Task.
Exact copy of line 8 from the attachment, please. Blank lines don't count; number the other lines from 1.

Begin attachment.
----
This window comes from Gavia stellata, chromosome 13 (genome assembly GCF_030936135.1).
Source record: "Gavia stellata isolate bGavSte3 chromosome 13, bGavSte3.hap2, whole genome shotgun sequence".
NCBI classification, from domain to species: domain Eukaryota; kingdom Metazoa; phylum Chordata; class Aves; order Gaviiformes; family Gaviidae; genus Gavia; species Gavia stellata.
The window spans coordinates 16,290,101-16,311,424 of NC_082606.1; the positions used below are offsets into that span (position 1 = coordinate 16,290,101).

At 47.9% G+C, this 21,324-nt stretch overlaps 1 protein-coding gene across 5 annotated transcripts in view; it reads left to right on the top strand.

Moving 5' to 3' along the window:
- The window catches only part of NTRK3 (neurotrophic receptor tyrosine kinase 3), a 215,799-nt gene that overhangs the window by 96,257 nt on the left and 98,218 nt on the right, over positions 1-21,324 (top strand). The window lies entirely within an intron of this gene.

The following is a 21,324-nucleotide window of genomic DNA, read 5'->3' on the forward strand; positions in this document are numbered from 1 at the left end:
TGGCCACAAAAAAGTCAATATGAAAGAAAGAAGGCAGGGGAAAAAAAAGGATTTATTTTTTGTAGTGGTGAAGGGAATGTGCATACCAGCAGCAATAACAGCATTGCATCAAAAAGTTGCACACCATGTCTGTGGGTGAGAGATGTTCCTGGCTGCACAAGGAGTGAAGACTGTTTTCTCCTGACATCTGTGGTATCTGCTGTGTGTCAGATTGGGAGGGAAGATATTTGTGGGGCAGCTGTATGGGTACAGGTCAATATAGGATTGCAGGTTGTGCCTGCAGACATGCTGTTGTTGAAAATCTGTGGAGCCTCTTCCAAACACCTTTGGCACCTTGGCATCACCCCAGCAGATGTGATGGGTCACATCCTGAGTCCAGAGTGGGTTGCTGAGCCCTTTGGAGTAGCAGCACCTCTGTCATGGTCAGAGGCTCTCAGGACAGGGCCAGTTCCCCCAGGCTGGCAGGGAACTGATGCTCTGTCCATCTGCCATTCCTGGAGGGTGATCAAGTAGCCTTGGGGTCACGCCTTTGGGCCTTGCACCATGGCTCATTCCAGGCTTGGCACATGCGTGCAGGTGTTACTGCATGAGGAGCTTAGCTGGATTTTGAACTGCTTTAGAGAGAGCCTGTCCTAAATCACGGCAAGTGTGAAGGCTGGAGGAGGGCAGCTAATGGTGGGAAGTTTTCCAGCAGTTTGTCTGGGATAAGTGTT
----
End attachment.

The following is a 21,324-nucleotide window of genomic DNA, read 5'->3' on the forward strand; positions in this document are numbered from 1 at the left end: